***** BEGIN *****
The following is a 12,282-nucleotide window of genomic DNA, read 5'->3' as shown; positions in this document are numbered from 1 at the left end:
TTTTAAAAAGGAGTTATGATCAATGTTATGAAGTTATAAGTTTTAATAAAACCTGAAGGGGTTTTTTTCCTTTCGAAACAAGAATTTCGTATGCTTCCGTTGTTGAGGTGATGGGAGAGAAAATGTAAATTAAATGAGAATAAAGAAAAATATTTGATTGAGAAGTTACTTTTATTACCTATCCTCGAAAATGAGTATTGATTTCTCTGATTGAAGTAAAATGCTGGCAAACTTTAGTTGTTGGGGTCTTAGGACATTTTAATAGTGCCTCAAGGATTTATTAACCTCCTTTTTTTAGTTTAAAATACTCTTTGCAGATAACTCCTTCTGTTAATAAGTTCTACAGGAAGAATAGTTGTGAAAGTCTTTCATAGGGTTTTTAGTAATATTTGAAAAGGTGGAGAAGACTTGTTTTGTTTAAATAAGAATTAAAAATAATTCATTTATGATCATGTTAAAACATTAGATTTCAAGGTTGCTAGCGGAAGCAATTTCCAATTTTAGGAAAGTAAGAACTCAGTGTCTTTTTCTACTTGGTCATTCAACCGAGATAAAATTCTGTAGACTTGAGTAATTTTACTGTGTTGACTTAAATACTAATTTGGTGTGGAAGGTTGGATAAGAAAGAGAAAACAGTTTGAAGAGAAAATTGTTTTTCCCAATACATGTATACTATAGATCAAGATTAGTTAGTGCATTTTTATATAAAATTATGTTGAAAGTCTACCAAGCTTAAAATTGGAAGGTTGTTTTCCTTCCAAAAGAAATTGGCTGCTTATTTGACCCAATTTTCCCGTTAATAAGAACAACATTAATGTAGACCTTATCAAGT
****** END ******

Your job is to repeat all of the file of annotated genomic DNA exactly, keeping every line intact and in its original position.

The following is a 12,282-nucleotide window of genomic DNA, read 5'->3' as shown; positions in this document are numbered from 1 at the left end:
TTTTAAAAAGGAGTTATGATCAATGTTATGAAGTTATAAGTTTTAATAAAACCTGAAGGGGTTTTTTTCCTTTCGAAACAAGAATTTCGTATGCTTCCGTTGTTGAGGTGATGGGAGAGAAAATGTAAATTAAATGAGAATAAAGAAAAATATTTGATTGAGAAGTTACTTTTATTACCTATCCTCGAAAATGAGTATTGATTTCTCTGATTGAAGTAAAATGCTGGCAAACTTTAGTTGTTGGGGTCTTAGGACATTTTAATAGTGCCTCAAGGATTTATTAACCTCCTTTTTTTAGTTTAAAATACTCTTTGCAGATAACTCCTTCTGTTAATAAGTTCTACAGGAAGAATAGTTGTGAAAGTCTTTCATAGGGTTTTTAGTAATATTTGAAAAGGTGGAGAAGACTTGTTTTGTTTAAATAAGAATTAAAAATAATTCATTTATGATCATGTTAAAACATTAGATTTCAAGGTTGCTAGCGGAAGCAATTTCCAATTTTAGGAAAGTAAGAACTCAGTGTCTTTTTCTACTTGGTCATTCAACCGAGATAAAATTCTGTAGACTTGAGTAATTTTACTGTGTTGACTTAAATACTAATTTGGTGTGGAAGGTTGGATAAGAAAGAGAAAACAGTTTGAAGAGAAAATTGTTTTTCCCAATACATGTATACTATAGATCAAGATTAGTTAGTGCATTTTTATATAAAATTATGTTGAAAGTCTACCAAGCTTAAAATTGGAAGGTTGTTTTCCTTCCAAAAGAAATTGGCTGCTTATTTGACCCAATTTTCCCGTTAATAAGAACAACATTAATGTAGACCTTATCAAGT